I think the reason that it points that direction is that there are multiple k8s providers and installers that default to the docker runtime (digitalocean managed k8s uses docker as the runtime, and kubespray defaults to it as well but also supports CRI-O). With dockershim going away where else will docker be used other than developers’ desktops?

                                                              Personally I bit the bullet was basically forced to switch to podman/buildah due to docker straight up not supporting Fedora 32+ due to the kernel change to cgroups v2. Docker Desktop for Mac/Windows is a nice product for running containers on those OS’ but my guess is that is the only place it will stay relevant. It’s easy enough to have a docker-compatible cli aliased to docker that doesn’t require the daemon on linux etc.

                                                              Also, with their attempts at monetizing DockerHub it kind of paints a “failing” aura over the company. If they can’t make money off of DockerHub how can they monetize a daemon that runs containers when there are many other equivalent solutions?

                                                              1. 1

                                                                multiple k8s providers and installers that default to the docker runtime (digitalocean managed k8s uses docker as the runtime, and kubespray defaults to it as well but also supports CRI-O). With dockershim going away where else will docker be used other than developers’ desktops?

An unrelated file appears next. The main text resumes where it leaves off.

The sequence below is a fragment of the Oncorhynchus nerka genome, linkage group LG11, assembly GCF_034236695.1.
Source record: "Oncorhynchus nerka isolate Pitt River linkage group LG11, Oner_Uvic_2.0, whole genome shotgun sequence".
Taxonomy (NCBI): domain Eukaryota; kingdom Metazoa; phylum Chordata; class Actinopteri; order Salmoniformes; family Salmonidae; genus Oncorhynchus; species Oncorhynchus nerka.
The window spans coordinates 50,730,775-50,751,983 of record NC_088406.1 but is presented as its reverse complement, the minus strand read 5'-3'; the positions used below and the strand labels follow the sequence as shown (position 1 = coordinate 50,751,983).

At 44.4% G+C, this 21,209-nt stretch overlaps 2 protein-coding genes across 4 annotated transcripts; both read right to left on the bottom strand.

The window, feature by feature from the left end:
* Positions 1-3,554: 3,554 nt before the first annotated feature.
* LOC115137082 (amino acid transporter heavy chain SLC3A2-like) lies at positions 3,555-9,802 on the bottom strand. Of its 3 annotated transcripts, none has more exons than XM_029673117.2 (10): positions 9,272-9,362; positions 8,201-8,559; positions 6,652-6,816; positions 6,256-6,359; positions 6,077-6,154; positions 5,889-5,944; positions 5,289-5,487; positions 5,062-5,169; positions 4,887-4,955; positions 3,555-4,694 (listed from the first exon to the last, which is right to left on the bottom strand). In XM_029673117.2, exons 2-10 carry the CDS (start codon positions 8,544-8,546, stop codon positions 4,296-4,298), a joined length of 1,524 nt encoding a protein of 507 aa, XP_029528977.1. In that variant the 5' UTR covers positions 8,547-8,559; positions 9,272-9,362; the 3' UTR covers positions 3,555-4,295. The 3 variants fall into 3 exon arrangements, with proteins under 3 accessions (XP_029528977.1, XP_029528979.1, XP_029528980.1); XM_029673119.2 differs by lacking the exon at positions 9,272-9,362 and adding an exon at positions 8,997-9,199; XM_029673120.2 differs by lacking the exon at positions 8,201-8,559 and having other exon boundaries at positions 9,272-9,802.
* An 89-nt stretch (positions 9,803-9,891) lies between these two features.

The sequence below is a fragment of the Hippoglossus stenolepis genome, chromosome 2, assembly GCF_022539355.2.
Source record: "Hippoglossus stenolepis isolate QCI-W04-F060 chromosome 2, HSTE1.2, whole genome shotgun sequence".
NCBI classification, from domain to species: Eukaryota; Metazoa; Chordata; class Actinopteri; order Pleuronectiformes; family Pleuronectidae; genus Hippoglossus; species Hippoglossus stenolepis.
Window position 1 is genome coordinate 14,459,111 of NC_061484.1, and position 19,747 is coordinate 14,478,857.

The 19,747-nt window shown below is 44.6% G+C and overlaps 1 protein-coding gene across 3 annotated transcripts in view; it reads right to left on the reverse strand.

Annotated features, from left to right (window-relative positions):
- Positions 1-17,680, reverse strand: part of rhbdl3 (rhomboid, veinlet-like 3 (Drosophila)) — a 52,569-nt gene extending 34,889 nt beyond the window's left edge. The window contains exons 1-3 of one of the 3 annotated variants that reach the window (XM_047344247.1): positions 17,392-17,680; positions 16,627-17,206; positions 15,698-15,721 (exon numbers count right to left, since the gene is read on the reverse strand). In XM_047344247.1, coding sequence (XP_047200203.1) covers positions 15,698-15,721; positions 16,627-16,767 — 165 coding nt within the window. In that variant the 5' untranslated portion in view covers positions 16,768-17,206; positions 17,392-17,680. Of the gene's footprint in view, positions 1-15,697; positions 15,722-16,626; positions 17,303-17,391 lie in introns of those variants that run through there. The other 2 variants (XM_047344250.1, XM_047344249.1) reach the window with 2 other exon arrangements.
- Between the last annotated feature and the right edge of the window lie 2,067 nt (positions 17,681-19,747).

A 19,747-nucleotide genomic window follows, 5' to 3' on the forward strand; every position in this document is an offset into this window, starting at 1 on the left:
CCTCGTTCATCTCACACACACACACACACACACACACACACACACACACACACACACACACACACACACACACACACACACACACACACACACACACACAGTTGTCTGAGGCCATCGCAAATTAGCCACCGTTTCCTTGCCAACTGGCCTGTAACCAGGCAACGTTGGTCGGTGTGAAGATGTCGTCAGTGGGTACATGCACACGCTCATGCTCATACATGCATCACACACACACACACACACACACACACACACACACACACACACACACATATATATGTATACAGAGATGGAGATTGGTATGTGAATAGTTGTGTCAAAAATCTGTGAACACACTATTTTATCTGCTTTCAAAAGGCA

SImilarly microk8s, k3s are using containerd since forever.

                                                                With dockershim going away where else will docker be used other than developers’ desktops?

                                                                Yep, exactly. It will be used by end developers just the way it is right now. I understand there are more lightweight alternatives for building images (esp something which doesn’t require you to run a local daemon) that are more lucrative. But not everyone runs K8s and I think there’s a large market out there for people running standard installations of their software just with docker/docker-compose :)

                                                                1. 2

                                                                  I think there’s a large market out there for people running standard installations of their software just with docker/docker-compose

                                                                  This is extremely true. I have many friends/colleagues who use docker-compose every day and there is no replacement for it yet without running some monster of a container orchestration system (compared to compose at least).